La trombettina

Corrado Govoni

Ecco che cosa resta

di tutta la magia della fiera:

quella trombettina,

di latta azzurra e verde,

che suona una bambina

camminando, scalza, per i campi.

Ma, in quella nota sforzata,

ci son dentro i pagliacci bianchi e rossi,

c’è la banda d’oro rumoroso,

la giostra coi cavalli, l’organo, i lumini.

Come, nel sgocciolare della gronda,

c’è tutto lo spavento della bufera,

la bellezza dei lampi e dell’arcobaleno;

nell’umido cerino d’una lucciola

che si sfa su una foglia di brughiera,

tutta la meraviglia della primavera.

The little trumpet

Corrado Govoni

This is what remains

of all the magic of the fair:

that little tin trumpet –

of hues of green and azure –

that the little girl is playing

as, shoeless, she walks the plains.

But, in those strained notes,

there are clowns all white and red,

there’s a brass-band of noisy gold,

a merry-go-round, lamps, and an organ.

Just as, in the drip of the drainpipe,

there is the fear of the storm.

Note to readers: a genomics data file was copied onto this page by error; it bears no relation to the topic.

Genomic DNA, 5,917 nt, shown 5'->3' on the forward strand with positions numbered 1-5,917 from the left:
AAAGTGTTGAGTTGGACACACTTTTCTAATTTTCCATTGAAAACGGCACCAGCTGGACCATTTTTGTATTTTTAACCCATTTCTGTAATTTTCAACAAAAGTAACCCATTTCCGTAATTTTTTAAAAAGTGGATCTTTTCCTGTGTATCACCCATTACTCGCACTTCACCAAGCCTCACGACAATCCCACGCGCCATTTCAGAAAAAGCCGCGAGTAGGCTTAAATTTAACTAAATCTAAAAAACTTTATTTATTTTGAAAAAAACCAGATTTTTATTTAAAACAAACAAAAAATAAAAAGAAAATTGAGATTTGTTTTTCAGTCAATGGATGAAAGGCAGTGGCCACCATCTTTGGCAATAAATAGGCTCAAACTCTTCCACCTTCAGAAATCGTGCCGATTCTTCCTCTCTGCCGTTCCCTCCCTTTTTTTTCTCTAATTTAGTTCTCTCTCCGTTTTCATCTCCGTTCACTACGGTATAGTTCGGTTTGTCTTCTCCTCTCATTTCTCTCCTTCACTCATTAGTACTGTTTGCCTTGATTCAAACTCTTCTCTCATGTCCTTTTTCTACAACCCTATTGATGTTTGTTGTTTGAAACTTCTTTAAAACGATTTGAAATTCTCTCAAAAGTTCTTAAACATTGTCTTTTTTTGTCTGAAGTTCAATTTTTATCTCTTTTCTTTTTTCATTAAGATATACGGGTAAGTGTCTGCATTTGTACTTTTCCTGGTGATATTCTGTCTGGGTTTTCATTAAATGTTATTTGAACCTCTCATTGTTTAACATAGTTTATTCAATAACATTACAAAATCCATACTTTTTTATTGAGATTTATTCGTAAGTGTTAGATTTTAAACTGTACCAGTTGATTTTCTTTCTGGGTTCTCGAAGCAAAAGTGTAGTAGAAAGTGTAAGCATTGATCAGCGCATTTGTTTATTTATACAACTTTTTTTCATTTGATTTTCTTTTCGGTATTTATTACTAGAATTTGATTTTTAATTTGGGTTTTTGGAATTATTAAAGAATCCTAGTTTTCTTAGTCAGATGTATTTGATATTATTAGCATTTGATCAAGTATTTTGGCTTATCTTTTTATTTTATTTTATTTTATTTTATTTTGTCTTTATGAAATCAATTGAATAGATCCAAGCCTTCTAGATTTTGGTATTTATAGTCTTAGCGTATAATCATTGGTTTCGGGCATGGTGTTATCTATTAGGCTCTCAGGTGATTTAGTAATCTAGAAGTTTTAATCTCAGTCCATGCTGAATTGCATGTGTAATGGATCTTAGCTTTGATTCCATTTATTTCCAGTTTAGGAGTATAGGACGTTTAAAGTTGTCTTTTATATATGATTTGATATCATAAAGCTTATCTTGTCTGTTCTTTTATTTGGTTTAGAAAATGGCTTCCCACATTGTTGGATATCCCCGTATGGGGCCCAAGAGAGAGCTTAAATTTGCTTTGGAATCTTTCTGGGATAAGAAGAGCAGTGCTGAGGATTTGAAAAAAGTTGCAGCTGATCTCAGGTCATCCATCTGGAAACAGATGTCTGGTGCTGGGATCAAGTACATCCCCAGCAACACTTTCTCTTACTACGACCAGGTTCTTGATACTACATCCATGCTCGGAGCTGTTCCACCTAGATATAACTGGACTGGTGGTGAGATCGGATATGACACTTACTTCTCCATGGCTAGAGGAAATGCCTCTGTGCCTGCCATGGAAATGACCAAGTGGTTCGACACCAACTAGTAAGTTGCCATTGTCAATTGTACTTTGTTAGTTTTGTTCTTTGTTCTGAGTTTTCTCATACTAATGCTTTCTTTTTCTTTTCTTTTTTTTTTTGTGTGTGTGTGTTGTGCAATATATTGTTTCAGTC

the beauty of the bolts and the rainbow;

in the damp wick of a firefly

that is fading on a moorland sprig

lies all the wonder of spring.


Translation ©Matilda Colarossi 2019

This is one of Govoni’s most famous poems. It is from the collection Il quaderno dei sogni e delle stelle (1924). We see the poem through the eyes of the little girl, who we find walking barefoot through the meadows playing a little tin trumpet, the kind we can find on sale at a country fair.

The fair, rare moments of amusement in the life of country folk, is over, but the little girl and her trumpet are able to re-evoke the magic. Govoni creates a carefree moment of joy and innocence: we have the strained notes of a tin trumpet that hold all the rides, the clowns, and the band (features of crepuscular poetry, of which Govoni was the father), and we have a child who walks barefoot through the fields. It is memory that keeps the happiness passed with us forever.

The imagery is lovely: the band is of noisy gold (metaphor and synesthesia); the dripping of the rainwater from the eaves after the storm recalls both our fear and our fascination with nature; the intermittent wick of the firefly (metaphor) recalls the bolts of lightning, but also that spring is in the air.

Written in free verse, the language is simple but strengthened by the use of metaphors, synesthesia, alliteration, assonance, and consonance (“ ecco che cosa resta” (c,o) ; “camminando scalza per i campi” (c, a); “nota sforzata” (o, a); “oro rumoroso” (o, r); “sgocciolare della gronda” (o, g); “si sfa” (s)), and a double simile at the end (line 11/16). As always, quite a bit was lost in translation.- M.C.

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